The UK is in danger of losing its global lead in the fast-expanding area of corporate social responsibility – as the USA closes the gap with massive ‘catch-up’ investment, a leading academic warned today.
Decades of research have established the UK as world-wide Number One in the field of formal tuition of social and environmental accounting.
But now that position is at risk, according to Professor Alyson Warhurst of Warwick Business School’s Corporate Citizenship Unit.
American universities – backed by big business and the deep pockets of their wealthy alumni – have joined the race to dictate the rules on social accounting in corporate governance.
And there is more at stake than national pride, says Prof Warhurst, who has worked in this field for 25 years. Whoever helps write the rulebook will exercise considerable influence in boardrooms around the world. There is a great deal of research to be done on methodologies and tools in respect of promoting norms for responsible business practice.
Warwick Business School is playing its part in helping the UK to retain its lead by establishing an international benchmark for the social accounting revolution.
Companies world-wide are feeling the ethical backlash of commercial decisions that fail to take account of social and environmental issues, as big institutional investors increasingly seek the moral high ground demanded by their own shareholders.
The trend now is for companies to report on the ethical aspect of their business in the same way that they inform shareholders of financial issues.
April sees the launch by Warwick Business School of a revamped programme in social accounting, auditing, reporting and assurance aimed at cutting through the confusion many executives feel about how to bring transparency to the process, exactly what they should be declaring in their accounts, and what codes should be guiding them.
It has been designed to take account of recommendations in the recently-published July 2003 Communiqué of the European Commission on CSR.
Warwick Business School’s Corporate Citizenship Unit has been tracking trends over several years and has developed a wide range of course material, in collaboration with the Institute of Social and Ethical Accounting, based on genuine case studies.
An intensive five day residential course is sandwiched between two three month-long modules of web-based learning. Essay guidance is offered by members of the faculty, and candidates are encouraged to interact with other participants.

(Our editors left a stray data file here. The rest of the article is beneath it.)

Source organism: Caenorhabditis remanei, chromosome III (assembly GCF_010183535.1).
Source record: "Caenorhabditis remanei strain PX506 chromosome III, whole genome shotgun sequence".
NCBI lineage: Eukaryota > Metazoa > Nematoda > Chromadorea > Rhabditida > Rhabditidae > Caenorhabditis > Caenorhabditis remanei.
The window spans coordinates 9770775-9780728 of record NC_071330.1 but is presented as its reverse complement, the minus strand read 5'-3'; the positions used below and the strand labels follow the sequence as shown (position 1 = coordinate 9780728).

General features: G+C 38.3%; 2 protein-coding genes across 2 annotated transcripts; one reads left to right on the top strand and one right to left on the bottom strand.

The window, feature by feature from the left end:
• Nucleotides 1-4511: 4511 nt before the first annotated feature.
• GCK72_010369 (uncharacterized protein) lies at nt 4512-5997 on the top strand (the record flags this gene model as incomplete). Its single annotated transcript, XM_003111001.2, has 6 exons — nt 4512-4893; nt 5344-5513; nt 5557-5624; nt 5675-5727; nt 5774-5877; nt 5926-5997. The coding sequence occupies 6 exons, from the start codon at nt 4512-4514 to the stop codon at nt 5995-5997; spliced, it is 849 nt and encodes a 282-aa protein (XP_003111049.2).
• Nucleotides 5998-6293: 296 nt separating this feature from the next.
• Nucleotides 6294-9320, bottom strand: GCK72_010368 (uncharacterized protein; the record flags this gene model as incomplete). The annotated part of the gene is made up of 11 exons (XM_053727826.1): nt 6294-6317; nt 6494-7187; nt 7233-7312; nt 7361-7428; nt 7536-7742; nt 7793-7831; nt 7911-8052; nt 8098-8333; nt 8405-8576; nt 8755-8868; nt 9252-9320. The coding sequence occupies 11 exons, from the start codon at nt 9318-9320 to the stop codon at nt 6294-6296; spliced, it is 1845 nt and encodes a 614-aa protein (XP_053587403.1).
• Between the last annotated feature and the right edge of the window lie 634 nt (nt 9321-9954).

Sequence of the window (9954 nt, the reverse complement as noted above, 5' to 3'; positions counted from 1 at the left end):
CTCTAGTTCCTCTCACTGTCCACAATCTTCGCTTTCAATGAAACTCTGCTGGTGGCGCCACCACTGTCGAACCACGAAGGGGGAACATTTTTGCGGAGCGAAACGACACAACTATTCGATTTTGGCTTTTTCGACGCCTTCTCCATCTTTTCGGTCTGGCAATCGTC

Course director Anupama Mohan said: “The course is targeted at the operational level and is really aimed at practising managers, but the understanding that it gives of key social accounting issues is also appropriate for more senior managers.”
She added: “Our programme is unusual as it goes beyond the five day residential element to a more sustained learning process, and has the advantage of offering a means of keeping in touch with fellow participants, and tapping into a wealth of knowledge that helps people put the learning into practice.”
She said participants were supplied with research data from ‘live’ cases, within weeks of the studies being completed, and were encouraged to apply what they learned in their own organisations.
The programme looks at the issues of social and environmental responsibility, and traces the supply chains of some of the biggest names on the High Street back to the developing countries.
“We have had quite a bit of interest from firms that are sourcing from developing countries,” Ms Mohan added.
Professor Warhurst added: “I believe it will not be long before international standards are introduced in this area, similar to the ISO regulations. That may well lead to a situation where large multi-nationals will refuse to trade with suppliers that don’t have a recognised policy in place."“It’s not optional any longer – it’s a business imperative. At present the UK has a world-wide lead in developing and applying these standards, but the US has now woken up.”
Diana Holton, Press Information Officer, tel. 024 7652 2985